The solution is very simple. Reopen all contracts and all employees of the township take a 20% cut in wages and benefits. Not the meager wage freeze and minimal increase in health care contributions of the latest contract. Delphi has been forced to accept more than 20% cuts. Lordstown is shrinking and taking buyouts and cuts. Forum took cuts and is still for sale. Company after company in the valley is seeing wage and benefit cuts. The city of Youngstown is asking for wage and benefit concessions to save jobs. How is it Boardman township employees think they are immune to the market?

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2LongGone(1 comment)posted 8 years, 3 months ago

1. NOTHING could be made simple enough for Kathy Miller to understand. But maybe she's making progress - at least she now seems to understand that she doesn't understand.
2. Yeah, apollo, let's use GM, Delphi and Forum as role models on how to operate a business, or a government. Maybe we should take a look at things SUCCESSFUL businesses do.

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3apollo(1227 comments)posted 8 years, 3 months ago

Most successful businesses do not allow the union employees to dictate policies and run the show. That's the problem in Boardman. Past trustees and administrators were nothing more than extensions of and for the unions.

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4apollo(1227 comments)posted 8 years, 3 months ago

Why is the answer in the public sector always more taxes? You've got a shrinking population, shrinking wages in the private sector, shrinking value of housing, thousands of homes unoccupied, shrinking stock based 401k's, increasing energy costs, increasing health care costs, increasing pension costs, all in the private sector.

Boardman schools tried to pass a levy and the voters said no. Boardman township tried and the voters said an emphatic no. YCS tried 3 times and the voters said no. What part of no don't the public workers understand?

You simply can't expect people to fund bloated government wages and benefits when they are seeing their own wages and benefits declining.

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5Tugboat(759 comments)posted 8 years, 3 months ago

Committees are formed to lessen the political burden on the elected officials. A 15% health insurance co-pay by a department head making $100K might be $2,500 for the year.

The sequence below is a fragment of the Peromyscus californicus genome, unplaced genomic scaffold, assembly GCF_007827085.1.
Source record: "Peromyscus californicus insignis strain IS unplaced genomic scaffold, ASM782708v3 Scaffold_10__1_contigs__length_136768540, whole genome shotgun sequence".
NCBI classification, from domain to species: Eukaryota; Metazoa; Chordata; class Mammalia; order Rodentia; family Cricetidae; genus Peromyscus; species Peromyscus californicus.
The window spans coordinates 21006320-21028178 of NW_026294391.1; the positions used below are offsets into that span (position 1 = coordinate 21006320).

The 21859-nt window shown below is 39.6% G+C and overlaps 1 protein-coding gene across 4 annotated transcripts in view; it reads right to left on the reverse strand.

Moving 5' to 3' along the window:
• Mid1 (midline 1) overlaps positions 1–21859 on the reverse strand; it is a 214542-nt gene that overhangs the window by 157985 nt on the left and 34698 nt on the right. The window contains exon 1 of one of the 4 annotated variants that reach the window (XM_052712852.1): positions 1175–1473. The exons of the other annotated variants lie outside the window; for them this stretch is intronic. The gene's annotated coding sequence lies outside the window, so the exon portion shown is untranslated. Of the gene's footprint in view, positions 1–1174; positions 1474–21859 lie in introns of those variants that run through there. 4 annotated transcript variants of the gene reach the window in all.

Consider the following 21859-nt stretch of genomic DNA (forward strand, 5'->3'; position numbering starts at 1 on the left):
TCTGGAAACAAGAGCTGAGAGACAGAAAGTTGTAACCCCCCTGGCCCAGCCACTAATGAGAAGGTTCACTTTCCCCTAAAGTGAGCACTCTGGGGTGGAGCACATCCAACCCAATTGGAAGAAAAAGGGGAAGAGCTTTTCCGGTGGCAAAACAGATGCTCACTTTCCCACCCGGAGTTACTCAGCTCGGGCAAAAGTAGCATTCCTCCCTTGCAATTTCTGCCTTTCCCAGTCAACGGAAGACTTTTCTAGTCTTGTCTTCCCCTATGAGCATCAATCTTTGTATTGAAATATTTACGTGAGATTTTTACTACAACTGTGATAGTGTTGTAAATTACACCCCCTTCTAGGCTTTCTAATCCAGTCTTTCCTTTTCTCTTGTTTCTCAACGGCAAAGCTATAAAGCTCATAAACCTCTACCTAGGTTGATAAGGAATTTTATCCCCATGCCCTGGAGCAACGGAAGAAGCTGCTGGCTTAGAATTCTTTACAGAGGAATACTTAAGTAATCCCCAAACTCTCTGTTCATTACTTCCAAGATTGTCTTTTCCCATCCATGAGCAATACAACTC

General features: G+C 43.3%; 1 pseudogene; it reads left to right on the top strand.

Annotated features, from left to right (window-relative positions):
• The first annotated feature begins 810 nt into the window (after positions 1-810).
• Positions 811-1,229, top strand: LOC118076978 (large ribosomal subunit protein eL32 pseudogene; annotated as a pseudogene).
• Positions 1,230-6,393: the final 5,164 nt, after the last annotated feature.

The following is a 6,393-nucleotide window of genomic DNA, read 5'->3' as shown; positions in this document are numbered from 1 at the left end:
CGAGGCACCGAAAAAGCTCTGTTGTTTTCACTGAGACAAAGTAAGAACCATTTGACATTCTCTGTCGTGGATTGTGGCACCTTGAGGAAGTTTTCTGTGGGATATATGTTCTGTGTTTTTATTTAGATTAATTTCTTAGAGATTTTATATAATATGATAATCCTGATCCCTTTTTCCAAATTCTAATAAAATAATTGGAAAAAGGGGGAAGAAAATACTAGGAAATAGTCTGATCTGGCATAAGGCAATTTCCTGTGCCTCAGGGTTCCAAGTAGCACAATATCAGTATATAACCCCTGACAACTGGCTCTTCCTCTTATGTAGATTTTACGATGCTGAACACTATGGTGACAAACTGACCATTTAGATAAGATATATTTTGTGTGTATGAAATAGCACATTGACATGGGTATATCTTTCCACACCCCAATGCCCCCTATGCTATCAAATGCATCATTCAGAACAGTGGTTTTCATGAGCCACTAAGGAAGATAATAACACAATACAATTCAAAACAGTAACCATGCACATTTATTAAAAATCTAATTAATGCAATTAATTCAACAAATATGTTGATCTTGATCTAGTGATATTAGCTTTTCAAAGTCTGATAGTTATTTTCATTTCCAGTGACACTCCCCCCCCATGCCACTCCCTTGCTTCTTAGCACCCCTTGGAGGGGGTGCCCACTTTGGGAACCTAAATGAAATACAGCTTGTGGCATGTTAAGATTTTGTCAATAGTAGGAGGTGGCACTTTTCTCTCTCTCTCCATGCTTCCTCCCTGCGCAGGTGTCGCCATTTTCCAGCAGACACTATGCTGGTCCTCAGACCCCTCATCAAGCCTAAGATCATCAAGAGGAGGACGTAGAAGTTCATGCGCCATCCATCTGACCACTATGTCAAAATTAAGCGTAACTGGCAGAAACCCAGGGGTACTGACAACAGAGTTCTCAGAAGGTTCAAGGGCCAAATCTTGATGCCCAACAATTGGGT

Dedicated employees with a dozen or more years of service were laid off while the administrator still has his assistant. Why isn't the media looking into that?

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6apollo(1227 comments)posted 8 years, 3 months ago

Got to agree with you Tugboat, everyone in the township needs to sacrifice including the trustees and administration. (and unions) But a 15% copay is nowhere near $2500. I also agree that the admins assistant is expendable in fiscal emergencies like the township is currently involved in. Still, that is no reason the unions can't reopen contracts and simply provide concessions to keep as many employees as possible.

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7Tugboat(759 comments)posted 8 years, 3 months ago

Apollo - glad that you have found what you believe is the One True Right and Only Way. Now, let's let the highest paid persons reopen their contracts first.

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8apollo(1227 comments)posted 8 years, 3 months ago

It's a simple numbers game. The vast majority of dollars to be saved is from the front line union employees. Cutting 20% of say the chiefs salary while a good symbolic jesture, only saves the township 20K while cutting the police departments total 7 million dollars of wages and benefits saves 1.4 million. Everyone should be willing to share the pain and some more layoffs might be necessary. The administrative personnel should be the first to go. The levy will fail unless the employees are willing to make the sacrifice. So far, I don't see anyone willing to truly make any significant sacrifices except the taxpayers who are at risk through layoffs in the various departments.